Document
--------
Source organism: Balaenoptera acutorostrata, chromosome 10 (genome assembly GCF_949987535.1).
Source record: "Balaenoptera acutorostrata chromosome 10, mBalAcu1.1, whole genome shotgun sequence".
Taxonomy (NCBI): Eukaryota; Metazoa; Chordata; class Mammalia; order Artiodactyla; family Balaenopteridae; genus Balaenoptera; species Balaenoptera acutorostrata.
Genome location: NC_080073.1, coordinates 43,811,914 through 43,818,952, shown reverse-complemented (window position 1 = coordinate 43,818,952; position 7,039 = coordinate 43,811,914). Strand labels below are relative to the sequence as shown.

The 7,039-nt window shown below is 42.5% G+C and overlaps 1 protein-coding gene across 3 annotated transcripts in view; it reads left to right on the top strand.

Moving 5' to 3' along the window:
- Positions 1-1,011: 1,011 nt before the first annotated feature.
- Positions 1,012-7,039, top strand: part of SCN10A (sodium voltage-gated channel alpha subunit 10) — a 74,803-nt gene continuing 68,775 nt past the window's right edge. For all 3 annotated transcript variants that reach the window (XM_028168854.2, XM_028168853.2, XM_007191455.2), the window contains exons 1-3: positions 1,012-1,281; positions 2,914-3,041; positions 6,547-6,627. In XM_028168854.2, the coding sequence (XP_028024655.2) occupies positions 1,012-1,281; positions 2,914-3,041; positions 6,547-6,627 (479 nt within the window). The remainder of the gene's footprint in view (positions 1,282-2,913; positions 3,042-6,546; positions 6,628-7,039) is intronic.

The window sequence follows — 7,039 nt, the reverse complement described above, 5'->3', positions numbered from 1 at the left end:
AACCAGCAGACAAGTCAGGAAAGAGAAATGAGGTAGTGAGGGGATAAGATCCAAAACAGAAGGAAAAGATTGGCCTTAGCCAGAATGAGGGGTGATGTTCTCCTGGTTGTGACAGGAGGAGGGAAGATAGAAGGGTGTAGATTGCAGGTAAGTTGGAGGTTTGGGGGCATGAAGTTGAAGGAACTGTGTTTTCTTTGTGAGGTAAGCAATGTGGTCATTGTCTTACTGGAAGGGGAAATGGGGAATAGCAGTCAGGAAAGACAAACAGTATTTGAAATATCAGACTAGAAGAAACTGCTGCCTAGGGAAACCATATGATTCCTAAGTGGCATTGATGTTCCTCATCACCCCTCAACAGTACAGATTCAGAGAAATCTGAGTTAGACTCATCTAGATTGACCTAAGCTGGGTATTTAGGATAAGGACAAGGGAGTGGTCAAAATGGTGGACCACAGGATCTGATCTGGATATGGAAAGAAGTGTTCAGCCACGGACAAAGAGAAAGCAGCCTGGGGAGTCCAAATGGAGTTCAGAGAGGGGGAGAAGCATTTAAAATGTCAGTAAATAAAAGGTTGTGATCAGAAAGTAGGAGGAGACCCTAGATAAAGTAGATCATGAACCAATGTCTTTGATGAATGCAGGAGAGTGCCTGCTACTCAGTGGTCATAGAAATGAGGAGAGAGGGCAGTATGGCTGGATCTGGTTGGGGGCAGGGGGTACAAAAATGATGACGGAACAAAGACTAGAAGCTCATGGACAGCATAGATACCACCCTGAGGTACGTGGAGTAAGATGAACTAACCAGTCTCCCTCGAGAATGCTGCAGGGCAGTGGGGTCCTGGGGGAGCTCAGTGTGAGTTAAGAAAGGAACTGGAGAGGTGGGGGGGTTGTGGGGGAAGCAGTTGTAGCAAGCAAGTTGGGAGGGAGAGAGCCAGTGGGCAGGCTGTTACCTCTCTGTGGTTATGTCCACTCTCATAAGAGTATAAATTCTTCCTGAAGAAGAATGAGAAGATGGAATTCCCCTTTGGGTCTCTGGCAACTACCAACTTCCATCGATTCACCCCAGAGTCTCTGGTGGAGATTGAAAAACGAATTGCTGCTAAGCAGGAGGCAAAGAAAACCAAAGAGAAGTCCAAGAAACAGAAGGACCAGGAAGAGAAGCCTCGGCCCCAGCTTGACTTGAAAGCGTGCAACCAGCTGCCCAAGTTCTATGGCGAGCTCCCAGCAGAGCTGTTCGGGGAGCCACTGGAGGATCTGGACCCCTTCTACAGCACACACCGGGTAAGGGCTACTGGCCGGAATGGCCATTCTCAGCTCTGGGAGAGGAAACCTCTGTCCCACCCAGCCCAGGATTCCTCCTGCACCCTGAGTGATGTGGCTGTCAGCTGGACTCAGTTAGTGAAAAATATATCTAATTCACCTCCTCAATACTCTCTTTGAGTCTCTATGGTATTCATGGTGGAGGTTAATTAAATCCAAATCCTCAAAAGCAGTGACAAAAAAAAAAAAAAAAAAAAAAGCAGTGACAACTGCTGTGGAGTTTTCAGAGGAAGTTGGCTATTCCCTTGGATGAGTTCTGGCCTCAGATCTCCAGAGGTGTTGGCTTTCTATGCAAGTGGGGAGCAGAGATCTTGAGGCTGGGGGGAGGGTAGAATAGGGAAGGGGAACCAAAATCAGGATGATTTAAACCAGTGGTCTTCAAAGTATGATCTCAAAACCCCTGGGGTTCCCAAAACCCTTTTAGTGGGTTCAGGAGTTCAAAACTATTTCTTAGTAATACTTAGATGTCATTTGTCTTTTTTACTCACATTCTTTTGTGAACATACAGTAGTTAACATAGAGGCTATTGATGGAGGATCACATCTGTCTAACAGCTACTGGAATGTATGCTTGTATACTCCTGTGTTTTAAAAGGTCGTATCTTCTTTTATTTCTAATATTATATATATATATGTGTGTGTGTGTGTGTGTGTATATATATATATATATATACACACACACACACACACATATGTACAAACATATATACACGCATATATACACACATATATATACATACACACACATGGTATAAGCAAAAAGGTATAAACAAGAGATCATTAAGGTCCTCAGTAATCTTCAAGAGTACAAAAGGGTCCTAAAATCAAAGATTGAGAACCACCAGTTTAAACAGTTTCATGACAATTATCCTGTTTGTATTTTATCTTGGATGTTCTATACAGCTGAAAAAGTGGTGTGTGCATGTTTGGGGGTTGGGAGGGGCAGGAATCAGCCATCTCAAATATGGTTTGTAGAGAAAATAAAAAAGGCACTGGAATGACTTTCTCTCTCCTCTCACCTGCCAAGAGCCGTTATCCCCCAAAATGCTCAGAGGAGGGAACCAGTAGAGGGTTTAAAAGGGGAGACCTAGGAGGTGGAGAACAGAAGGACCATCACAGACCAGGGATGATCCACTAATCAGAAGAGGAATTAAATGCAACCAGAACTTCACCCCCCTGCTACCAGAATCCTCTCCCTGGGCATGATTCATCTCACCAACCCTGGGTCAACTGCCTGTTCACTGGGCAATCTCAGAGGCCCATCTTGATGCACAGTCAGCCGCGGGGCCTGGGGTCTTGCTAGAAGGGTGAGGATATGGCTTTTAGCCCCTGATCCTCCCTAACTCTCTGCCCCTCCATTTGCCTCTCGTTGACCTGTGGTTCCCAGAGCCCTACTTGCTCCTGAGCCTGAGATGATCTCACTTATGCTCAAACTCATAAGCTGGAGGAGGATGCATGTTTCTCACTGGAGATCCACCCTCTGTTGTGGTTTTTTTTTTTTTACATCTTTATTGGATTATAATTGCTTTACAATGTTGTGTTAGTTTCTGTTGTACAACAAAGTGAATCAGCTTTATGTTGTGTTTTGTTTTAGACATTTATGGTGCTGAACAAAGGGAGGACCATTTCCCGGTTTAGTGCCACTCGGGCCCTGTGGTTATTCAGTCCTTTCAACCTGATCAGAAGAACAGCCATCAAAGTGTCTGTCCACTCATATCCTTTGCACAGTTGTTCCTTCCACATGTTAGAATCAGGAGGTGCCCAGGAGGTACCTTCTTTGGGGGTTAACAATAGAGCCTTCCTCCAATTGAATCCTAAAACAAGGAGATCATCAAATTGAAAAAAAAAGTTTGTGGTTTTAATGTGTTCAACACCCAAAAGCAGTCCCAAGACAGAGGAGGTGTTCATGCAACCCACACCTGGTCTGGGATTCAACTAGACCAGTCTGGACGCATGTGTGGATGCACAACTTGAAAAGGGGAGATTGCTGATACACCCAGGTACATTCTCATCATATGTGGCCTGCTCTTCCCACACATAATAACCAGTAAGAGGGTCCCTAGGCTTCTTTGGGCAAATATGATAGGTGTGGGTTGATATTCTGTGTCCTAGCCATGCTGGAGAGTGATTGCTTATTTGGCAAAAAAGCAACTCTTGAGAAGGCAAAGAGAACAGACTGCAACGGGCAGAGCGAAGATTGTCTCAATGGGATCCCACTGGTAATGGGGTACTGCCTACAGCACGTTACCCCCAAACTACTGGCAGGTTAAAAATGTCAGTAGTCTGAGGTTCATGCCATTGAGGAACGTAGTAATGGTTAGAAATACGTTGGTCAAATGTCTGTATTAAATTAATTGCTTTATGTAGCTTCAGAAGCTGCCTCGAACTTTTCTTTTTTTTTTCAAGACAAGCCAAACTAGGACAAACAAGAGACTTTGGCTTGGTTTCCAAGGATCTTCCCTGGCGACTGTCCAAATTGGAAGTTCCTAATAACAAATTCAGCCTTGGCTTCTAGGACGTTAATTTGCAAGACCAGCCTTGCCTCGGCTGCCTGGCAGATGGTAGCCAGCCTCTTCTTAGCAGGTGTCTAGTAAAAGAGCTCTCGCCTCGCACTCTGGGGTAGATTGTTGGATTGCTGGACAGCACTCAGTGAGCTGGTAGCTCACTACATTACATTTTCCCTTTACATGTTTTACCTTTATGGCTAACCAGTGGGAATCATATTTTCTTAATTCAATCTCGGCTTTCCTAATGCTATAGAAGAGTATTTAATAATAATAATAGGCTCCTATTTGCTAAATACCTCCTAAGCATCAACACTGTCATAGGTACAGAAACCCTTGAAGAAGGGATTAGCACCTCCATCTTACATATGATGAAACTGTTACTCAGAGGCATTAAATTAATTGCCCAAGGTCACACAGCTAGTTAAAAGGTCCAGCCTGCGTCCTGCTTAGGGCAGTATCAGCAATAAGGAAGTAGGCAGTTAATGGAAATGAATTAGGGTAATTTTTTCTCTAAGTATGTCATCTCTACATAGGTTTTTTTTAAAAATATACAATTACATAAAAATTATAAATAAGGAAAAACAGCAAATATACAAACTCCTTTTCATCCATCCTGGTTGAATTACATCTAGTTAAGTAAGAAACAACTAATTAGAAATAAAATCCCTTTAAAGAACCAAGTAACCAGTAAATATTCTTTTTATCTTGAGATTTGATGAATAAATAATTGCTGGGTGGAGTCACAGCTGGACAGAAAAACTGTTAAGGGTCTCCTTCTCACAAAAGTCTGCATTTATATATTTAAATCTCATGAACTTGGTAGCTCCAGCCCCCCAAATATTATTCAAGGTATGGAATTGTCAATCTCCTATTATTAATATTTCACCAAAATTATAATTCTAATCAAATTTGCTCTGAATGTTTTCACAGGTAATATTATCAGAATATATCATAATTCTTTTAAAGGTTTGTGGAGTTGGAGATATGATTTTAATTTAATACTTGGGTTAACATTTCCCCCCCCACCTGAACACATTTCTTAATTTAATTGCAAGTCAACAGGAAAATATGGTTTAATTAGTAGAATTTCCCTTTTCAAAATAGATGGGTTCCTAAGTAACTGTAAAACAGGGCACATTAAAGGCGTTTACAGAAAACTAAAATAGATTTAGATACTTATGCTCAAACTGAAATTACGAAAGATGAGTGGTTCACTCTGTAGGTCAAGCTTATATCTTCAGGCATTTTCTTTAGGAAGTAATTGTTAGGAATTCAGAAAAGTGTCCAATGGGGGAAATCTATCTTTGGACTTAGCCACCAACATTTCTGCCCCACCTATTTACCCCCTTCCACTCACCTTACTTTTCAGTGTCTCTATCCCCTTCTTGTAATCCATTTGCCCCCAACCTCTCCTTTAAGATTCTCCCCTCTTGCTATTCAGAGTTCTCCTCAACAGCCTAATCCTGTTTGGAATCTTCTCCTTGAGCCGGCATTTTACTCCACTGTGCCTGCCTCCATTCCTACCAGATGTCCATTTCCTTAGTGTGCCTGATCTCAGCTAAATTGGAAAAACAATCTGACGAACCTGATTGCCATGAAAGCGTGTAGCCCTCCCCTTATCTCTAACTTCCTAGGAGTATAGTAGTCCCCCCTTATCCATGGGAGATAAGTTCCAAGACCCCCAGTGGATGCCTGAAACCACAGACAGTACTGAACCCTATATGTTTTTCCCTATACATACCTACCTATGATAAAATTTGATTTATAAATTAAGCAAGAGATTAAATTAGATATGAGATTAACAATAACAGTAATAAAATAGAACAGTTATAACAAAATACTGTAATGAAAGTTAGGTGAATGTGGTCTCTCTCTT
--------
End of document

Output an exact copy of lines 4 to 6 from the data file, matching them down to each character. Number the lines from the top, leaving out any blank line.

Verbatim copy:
Genome location: NC_080073.1, coordinates 43,811,914 through 43,818,952, shown reverse-complemented (window position 1 = coordinate 43,818,952; position 7,039 = coordinate 43,811,914). Strand labels below are relative to the sequence as shown.

The 7,039-nt window shown below is 42.5% G+C and overlaps 1 protein-coding gene across 3 annotated transcripts in view; it reads left to right on the top strand.

Moving 5' to 3' along the window: